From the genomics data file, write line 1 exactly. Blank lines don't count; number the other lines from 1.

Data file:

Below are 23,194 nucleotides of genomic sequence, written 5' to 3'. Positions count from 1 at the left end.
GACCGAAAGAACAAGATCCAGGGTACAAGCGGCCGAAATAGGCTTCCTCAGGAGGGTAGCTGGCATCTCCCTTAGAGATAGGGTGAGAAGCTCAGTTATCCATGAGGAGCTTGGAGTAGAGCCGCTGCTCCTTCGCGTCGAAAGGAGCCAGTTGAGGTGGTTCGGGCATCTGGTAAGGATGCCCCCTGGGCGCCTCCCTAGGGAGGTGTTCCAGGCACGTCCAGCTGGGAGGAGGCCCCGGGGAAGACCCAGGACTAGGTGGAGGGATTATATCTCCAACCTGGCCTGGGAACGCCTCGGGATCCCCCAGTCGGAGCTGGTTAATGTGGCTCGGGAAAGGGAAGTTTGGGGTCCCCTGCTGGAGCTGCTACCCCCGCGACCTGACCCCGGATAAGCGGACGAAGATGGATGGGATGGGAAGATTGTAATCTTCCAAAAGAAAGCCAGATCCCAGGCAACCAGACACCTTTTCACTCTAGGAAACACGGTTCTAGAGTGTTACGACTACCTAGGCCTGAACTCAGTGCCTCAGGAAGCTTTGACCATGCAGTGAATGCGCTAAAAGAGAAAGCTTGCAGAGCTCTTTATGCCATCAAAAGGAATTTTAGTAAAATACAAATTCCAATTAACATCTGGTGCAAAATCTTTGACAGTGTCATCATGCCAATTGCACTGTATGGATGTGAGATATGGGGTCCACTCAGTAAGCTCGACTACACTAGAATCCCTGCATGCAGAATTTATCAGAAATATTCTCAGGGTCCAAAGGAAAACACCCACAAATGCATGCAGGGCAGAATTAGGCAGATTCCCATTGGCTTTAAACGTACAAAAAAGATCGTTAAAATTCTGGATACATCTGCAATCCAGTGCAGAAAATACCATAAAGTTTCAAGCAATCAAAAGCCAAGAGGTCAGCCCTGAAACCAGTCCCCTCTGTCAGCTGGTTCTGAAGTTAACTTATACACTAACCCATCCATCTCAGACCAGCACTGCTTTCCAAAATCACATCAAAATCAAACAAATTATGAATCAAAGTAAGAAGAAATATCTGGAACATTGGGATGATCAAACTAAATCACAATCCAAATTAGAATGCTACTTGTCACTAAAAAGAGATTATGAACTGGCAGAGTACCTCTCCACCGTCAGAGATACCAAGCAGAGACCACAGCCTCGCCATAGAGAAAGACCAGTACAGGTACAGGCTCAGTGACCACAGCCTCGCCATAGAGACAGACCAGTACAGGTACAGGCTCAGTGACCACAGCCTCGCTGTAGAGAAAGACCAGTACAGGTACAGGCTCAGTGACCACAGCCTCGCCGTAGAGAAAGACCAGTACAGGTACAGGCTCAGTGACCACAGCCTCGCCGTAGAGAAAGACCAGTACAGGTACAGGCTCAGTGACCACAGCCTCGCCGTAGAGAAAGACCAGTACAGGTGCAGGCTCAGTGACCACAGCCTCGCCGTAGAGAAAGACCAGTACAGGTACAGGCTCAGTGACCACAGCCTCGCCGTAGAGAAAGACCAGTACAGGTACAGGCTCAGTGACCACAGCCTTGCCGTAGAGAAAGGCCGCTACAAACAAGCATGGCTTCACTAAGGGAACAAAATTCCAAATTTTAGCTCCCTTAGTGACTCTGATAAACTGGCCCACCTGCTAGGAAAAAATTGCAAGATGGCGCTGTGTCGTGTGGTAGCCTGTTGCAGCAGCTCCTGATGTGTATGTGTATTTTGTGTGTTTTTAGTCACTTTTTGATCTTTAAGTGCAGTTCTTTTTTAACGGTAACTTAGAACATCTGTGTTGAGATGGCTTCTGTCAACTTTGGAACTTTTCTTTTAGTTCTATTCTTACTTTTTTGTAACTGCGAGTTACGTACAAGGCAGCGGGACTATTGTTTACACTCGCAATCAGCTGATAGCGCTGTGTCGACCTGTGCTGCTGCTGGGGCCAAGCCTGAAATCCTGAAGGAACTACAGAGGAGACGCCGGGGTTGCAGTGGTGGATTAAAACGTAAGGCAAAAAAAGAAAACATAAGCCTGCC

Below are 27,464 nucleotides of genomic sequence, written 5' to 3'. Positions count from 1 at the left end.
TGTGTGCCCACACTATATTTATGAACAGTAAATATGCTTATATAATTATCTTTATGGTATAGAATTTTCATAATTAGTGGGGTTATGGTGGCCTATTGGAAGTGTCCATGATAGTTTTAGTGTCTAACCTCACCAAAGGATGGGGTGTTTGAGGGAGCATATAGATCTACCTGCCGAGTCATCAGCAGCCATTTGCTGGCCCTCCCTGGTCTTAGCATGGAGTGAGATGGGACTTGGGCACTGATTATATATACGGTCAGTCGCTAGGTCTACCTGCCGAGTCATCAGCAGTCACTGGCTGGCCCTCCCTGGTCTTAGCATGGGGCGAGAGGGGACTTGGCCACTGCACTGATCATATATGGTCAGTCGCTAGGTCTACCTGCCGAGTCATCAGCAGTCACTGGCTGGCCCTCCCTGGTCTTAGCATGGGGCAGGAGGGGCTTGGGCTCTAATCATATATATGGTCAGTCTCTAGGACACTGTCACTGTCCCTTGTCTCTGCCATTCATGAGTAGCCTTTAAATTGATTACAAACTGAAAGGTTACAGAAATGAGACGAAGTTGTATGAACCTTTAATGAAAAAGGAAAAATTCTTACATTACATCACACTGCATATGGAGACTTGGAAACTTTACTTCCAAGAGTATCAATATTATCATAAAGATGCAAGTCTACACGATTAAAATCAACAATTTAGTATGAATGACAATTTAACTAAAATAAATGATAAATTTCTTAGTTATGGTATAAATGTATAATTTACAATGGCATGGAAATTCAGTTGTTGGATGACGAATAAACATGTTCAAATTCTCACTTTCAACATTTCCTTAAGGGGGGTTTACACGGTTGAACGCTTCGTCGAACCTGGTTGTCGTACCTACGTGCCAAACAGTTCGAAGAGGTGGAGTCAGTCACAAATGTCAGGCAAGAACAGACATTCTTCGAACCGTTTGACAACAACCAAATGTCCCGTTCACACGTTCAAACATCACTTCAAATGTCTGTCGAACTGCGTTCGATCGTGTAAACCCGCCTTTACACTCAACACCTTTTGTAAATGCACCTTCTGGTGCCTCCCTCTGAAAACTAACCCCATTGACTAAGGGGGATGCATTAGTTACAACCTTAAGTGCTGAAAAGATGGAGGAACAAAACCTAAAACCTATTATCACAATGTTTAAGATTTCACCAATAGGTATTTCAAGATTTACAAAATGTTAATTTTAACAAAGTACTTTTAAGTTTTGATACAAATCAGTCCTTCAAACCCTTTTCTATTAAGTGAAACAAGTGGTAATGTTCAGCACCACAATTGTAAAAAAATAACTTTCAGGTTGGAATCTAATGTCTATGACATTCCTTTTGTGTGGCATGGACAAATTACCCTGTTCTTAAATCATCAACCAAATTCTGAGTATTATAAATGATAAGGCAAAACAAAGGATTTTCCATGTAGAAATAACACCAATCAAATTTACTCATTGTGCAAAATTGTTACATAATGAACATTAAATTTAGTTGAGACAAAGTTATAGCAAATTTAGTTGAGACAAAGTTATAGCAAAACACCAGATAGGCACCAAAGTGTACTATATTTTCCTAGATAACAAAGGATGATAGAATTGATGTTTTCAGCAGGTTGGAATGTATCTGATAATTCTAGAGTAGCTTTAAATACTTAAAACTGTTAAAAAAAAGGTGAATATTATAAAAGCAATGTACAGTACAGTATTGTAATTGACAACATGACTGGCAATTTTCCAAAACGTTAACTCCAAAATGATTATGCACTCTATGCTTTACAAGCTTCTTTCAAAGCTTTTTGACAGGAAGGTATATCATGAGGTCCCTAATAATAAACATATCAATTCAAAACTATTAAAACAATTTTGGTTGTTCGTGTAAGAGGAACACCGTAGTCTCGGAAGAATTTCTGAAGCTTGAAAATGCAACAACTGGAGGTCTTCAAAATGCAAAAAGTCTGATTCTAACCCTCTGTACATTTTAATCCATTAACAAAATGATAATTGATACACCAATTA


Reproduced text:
Below are 23,194 nucleotides of genomic sequence, written 5' to 3'. Positions count from 1 at the left end.